Title: Picture the Dead
Author: Adele Griffin & Lisa Brown
Publisher: Sourcebooks Fire
Release Date: February 1, 2012
Source: Finished Copy from Publisher
Jennie feels the tingling presence of something unnatural in the house now that Will is dead.Her heart aches without him, and she still doesn't know how he really died. It seems that everywhere she turns, someone is hiding yet another clue. As Jennie seeks the truth, she finds herself drawn ever deeper into a series of tricks and lies, secrets and betrayals, and begins to wonder if she had ever really know Will at all.
Before being contacted by the publisher, I hadn't rally heard anything about Picture the Dead, but it sounded like a really interesting read. In the end, it wasn't what I originally thought it was going to be, but it was still a very enjoyable read.
After the death of their parents, Jennie and her twin brother were forced to go live with their aunt and uncle at Pritchett House. But then her brother and cousins left to go fight for the Union, leaving Jennie alone. Now alone with her aunt and uncle, Jennie is eagerly awaiting the return of her cousins Will and Quinn, because their return mean she can be married to Will. But when only a wounded Quinn comes home from the war, Jennie is devastated and wants nothing more than to find out what happened to Will. Except that Quinn, the only person who really knows the truth, won't tell her what really happened. So Jennie sets off, attempting to find whatever clues she can, hoping they may lead her to the truth about Will's death. Except that the truth Jennie finds may not be the one she wants.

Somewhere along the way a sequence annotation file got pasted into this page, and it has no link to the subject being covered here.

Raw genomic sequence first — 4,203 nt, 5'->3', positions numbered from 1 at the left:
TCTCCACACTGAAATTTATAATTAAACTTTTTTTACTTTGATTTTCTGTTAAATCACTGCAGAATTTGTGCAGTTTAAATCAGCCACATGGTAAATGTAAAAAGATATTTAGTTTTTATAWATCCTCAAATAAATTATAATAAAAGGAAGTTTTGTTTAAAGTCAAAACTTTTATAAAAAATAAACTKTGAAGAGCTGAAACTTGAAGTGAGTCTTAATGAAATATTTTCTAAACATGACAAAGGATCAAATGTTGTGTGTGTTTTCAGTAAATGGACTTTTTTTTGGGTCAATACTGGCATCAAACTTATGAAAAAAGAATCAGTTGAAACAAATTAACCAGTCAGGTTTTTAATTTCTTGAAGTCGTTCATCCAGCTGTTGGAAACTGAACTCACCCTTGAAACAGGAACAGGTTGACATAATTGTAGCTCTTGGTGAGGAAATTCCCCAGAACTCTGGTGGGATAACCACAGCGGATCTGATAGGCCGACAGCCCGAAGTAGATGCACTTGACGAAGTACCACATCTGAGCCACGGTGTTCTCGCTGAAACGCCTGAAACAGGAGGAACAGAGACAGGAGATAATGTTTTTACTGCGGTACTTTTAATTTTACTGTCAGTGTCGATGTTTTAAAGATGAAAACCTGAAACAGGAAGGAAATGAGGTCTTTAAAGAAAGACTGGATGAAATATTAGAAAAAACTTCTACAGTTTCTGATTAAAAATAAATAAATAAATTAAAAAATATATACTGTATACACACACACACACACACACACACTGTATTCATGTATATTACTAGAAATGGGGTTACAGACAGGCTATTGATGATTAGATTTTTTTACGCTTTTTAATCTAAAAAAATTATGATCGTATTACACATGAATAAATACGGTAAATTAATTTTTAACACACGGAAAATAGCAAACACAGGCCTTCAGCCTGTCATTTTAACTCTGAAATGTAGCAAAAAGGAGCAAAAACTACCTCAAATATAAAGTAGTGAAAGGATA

I don't read as much historical fiction as I would like to, so I was happy to have the opportunity to read Picture the Dead. It was also something different, the story being supplemented by illustrations and photographs. The story itself was interesting and captivating, though at times I found it to be moving a little slow. But regardless of that, I found myself continuing to read because I wanted to find out the truth about Will's death as much as Jennie did. As for the illustrations, they definitely added to the story and helped me better picture some parts of the story. In the end, Picture the Dead ended up being a very interesting story.
It's hard to talk about any characters other than Jennie. The story is told from her point of view, so I fell like I got to know her really well. But with the other characters, it feels like I only got to know them superficially and I wish I could have found out more about them. But that isn't to say that I didn't like Jennie. At first, I really liked her and loved how determined she was to find out the truth about what had happened to Will. I wanted nothing more than for her to find out the truth so she could finally have some closure and move on. But then she did something that seemed completely out of character and caused me to sort of question everything I thought about her. But at the end of the book, everything was made clear and Jennie stood up for herself and I once again found myself really liking her.
Overall, Picture the Dead was a really interesting read. If you are in the mood for something a little different, then I recommend you pick this one up and see what it's all about for yourself.